The Olympic beach volleyball tournament got off to the quintessential coronavirus-era start.
The event’s very first scheduled match at the pandemic-delayed Tokyo Games was canceled on Saturday morning because a Czech player tested positive for COVID-19. That knocked Markéta Sluková, who tested positive earlier this week, and partner Barbora Hermannova out of the tournament.
Already empty because of the ban on fans, the venue at Shiokaze Park was eerily still when the match was supposed to start at 9 a.m. on Saturday, the only sound coming from the incredibly loud cicadas in the nearby trees.
An hour later, when reigning gold medalist Alison took the court, he pointed at the empty stands as if the fans were there, waiting to cheer him on.
“The feelings were different,” said the 6-foot-8 (2.03-meter) Brazilian who won the men’s gold medal in Rio de Janeiro. “The situation is very different in the world. (I am) very happy it is finally here.”
In a sport that thrives on its beach party vibe, with dance teams that did the samba on Rio’s Copacabana Beach or hammed it up to the Benny Hill theme in London, the venue overlooking Tokyo Bay struggled to match the mood of its predecessors.
A disc jockey pumped rock music through the speakers and called out the play-by-play. But for most of the session the only applause in the sweltering temporary arena—it was 90 degrees Fahrenheit (32 degrees Celsius), and hotter on the sand—was from the half-dozen ball attendants who clapped their plastic-gloved hands when the teams were announced.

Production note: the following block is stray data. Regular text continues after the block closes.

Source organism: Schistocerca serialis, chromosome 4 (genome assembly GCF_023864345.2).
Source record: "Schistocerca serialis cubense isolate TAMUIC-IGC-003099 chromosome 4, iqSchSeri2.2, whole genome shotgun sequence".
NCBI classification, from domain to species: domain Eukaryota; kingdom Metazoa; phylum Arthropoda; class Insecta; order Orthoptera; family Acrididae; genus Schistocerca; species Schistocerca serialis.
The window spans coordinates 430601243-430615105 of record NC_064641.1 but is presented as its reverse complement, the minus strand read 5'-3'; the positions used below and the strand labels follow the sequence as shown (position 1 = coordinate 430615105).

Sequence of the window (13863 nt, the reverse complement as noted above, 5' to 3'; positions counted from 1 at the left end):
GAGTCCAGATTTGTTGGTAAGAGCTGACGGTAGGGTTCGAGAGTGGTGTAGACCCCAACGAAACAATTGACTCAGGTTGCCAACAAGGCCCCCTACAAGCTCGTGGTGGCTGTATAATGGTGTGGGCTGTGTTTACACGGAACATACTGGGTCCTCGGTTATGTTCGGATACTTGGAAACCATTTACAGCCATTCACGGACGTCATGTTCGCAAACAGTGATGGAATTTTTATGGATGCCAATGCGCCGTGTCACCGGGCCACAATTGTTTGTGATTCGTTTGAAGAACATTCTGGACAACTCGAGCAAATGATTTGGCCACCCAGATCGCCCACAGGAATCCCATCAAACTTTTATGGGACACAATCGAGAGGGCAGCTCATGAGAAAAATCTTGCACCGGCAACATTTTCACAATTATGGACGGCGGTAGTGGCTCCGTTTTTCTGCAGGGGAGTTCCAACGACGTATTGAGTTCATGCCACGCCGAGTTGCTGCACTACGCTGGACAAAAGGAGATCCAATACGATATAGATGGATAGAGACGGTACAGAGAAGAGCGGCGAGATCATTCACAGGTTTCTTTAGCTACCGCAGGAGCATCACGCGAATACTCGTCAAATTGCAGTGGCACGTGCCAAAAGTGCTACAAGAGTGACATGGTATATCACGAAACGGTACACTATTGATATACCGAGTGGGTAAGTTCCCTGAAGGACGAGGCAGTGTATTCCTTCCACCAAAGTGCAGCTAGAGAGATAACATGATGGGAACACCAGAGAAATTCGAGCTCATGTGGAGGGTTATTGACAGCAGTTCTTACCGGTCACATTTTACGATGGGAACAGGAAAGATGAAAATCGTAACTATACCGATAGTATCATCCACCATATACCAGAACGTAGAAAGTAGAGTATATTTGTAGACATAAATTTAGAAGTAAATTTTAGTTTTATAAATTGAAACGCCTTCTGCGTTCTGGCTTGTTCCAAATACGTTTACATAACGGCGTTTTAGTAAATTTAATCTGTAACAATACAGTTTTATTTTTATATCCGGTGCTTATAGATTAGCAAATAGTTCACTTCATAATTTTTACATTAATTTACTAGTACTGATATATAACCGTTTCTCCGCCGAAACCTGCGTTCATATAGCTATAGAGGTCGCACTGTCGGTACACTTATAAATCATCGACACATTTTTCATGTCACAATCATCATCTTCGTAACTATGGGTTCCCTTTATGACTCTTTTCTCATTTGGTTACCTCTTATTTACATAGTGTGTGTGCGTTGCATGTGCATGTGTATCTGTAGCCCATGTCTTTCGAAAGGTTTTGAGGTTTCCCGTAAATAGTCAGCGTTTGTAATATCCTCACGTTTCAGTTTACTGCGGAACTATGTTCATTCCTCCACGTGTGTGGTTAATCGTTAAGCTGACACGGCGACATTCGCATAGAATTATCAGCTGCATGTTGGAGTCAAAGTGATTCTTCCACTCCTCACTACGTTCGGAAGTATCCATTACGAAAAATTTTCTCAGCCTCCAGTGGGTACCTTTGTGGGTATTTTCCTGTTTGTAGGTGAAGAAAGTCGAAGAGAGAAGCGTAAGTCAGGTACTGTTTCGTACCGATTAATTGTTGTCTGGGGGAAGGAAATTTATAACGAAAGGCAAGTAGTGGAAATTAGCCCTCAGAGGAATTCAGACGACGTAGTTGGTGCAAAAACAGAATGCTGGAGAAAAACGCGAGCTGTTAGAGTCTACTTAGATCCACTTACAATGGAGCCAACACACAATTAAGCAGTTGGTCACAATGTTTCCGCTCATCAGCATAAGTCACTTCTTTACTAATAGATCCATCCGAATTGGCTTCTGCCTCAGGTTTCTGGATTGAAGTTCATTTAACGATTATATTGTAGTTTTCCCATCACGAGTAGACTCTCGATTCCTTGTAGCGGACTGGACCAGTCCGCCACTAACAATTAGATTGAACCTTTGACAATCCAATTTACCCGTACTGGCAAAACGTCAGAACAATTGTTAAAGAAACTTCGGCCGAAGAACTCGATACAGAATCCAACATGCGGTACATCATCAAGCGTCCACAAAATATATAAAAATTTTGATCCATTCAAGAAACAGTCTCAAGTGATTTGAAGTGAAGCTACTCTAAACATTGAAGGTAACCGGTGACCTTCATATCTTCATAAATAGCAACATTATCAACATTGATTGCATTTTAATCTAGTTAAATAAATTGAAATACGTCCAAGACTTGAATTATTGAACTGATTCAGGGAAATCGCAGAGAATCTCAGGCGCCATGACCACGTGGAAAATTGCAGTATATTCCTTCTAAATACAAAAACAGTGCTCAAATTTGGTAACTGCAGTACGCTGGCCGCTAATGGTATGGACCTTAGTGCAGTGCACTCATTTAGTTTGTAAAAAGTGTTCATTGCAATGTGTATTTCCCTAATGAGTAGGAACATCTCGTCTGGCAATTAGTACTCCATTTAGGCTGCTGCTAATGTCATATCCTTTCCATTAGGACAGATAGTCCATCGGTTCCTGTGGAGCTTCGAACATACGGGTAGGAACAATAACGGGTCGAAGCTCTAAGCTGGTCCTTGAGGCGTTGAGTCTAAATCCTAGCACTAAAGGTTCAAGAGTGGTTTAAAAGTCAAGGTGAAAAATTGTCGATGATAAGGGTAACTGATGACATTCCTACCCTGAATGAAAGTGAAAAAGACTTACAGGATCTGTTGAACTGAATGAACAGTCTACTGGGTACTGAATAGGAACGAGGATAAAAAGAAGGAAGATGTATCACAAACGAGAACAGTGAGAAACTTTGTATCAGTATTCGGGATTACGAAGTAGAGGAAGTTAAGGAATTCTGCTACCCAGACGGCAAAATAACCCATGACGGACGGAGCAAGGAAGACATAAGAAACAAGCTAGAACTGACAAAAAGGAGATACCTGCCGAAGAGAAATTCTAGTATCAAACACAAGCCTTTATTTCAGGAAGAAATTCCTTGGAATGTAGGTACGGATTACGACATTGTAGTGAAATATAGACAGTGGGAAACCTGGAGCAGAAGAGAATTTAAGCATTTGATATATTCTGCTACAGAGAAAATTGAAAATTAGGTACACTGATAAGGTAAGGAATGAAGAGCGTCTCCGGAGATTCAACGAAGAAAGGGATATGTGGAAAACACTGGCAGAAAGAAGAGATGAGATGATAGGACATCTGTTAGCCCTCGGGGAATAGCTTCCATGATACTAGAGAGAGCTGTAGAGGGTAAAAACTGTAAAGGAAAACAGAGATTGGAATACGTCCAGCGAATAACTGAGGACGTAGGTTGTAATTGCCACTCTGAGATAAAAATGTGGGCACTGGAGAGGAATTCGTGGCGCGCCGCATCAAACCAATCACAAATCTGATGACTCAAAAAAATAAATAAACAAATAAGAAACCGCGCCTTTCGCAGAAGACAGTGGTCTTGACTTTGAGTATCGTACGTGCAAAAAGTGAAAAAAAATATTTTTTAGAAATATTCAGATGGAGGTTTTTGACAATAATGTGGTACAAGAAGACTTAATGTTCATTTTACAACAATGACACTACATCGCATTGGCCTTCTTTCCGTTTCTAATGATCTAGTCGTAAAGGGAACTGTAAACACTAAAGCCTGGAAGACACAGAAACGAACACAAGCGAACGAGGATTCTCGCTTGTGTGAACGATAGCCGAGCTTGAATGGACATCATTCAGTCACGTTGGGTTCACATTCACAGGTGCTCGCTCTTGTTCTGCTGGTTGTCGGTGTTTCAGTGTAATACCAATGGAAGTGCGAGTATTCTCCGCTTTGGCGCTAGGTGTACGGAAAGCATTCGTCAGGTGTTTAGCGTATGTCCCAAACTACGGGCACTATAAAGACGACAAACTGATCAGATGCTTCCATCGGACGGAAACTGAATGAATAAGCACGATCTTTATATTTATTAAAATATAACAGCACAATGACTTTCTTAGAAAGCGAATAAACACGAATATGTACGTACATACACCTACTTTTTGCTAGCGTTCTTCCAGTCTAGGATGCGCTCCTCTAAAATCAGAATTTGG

“It was very different,” said Ágatha, a Brazilian who won a silver medal in front of her home crowd in 2016 and opened the Tokyo Games with a straight-set victory over Argentina on Saturday.
“In Brazil, we had the biggest support. There were many, many people cheering for us, and here we had silence,” she said, drawing a flat line with her hand. “We need to put our emotion in the game, because we can’t receive emotion from them. For me, it’s very important to play with emotion so I had to bring it from inside.”
Ágatha and her new partner, Duda, won 21-19, 21-10 on Saturday over Argentine pair Ana Gallay and Fernanda Pereyra. In other matches in the opening session, Alison and his new partner, Alvaro Filho, beat Argentina 21-16, 21-17, and top-seeded Canadians Sarah Pavan and Melissa Humana-Paredes beat the Dutch duo of Katja Stam and Raisa Schoon 21-16, 21-14.
“I mean, I think we can all agree there’s something missing,” said Pavan, who finished fifth in 2016. “We thrive in a full stadium with all the energy. But I think a strength of our team is we are able to manufacture energy ourselves as well.”
As she left the sand, Humana-Paredes waved to the handful of Canadian support staffers who were sitting among almost 12,000 empty seats.
“Even just seeing a couple of friendly faces makes a world of difference,” she said.
In the canceled match, the Japanese team of Megumi Murakami and Miki Ishii, who were 29th on the qualifying points list for the 24-team tournament but received the entry reserved for the hosts, earned the win by default. Officially, the Czechs were marked as “Did Not Start,” and their three round-robin opponents will be awarded victories.
Sluková is one of at least three members of the Czech team who have tested positive since their arrival in Japan, including men’s beach volleyball player Ondřej Perušič. The team has said it’s investigating if the outbreak of COVID-19 is linked to its charter flight to Tokyo.
In addition to the Japanese, 2016 gold medalist Laura Ludwig of Germany and her new partner, Margareta Kozuch, have already booked a win because of the Czech team’s withdrawal, as have the Swiss pair of Tanja Huberli and Nina Betschart.
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